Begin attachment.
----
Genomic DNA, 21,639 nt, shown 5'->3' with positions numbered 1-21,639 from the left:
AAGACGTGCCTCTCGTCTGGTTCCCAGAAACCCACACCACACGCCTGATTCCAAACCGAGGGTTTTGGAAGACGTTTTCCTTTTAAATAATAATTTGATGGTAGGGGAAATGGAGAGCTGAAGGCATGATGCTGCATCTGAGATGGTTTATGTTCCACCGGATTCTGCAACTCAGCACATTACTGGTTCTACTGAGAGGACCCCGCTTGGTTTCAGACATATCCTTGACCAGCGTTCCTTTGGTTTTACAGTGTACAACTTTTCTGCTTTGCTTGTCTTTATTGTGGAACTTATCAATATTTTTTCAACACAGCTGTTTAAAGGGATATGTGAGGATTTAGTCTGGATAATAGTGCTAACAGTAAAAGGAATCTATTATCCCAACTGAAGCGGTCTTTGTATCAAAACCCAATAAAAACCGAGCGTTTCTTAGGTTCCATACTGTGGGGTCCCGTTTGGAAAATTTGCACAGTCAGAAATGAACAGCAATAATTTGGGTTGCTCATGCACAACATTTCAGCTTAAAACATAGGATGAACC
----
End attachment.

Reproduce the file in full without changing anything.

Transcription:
Genomic DNA, 21,639 nt, shown 5'->3' with positions numbered 1-21,639 from the left:
AAGACGTGCCTCTCGTCTGGTTCCCAGAAACCCACACCACACGCCTGATTCCAAACCGAGGGTTTTGGAAGACGTTTTCCTTTTAAATAATAATTTGATGGTAGGGGAAATGGAGAGCTGAAGGCATGATGCTGCATCTGAGATGGTTTATGTTCCACCGGATTCTGCAACTCAGCACATTACTGGTTCTACTGAGAGGACCCCGCTTGGTTTCAGACATATCCTTGACCAGCGTTCCTTTGGTTTTACAGTGTACAACTTTTCTGCTTTGCTTGTCTTTATTGTGGAACTTATCAATATTTTTTCAACACAGCTGTTTAAAGGGATATGTGAGGATTTAGTCTGGATAATAGTGCTAACAGTAAAAGGAATCTATTATCCCAACTGAAGCGGTCTTTGTATCAAAACCCAATAAAAACCGAGCGTTTCTTAGGTTCCATACTGTGGGGTCCCGTTTGGAAAATTTGCACAGTCAGAAATGAACAGCAATAATTTGGGTTGCTCATGCACAACATTTCAGCTTAAAACATAGGATGAACC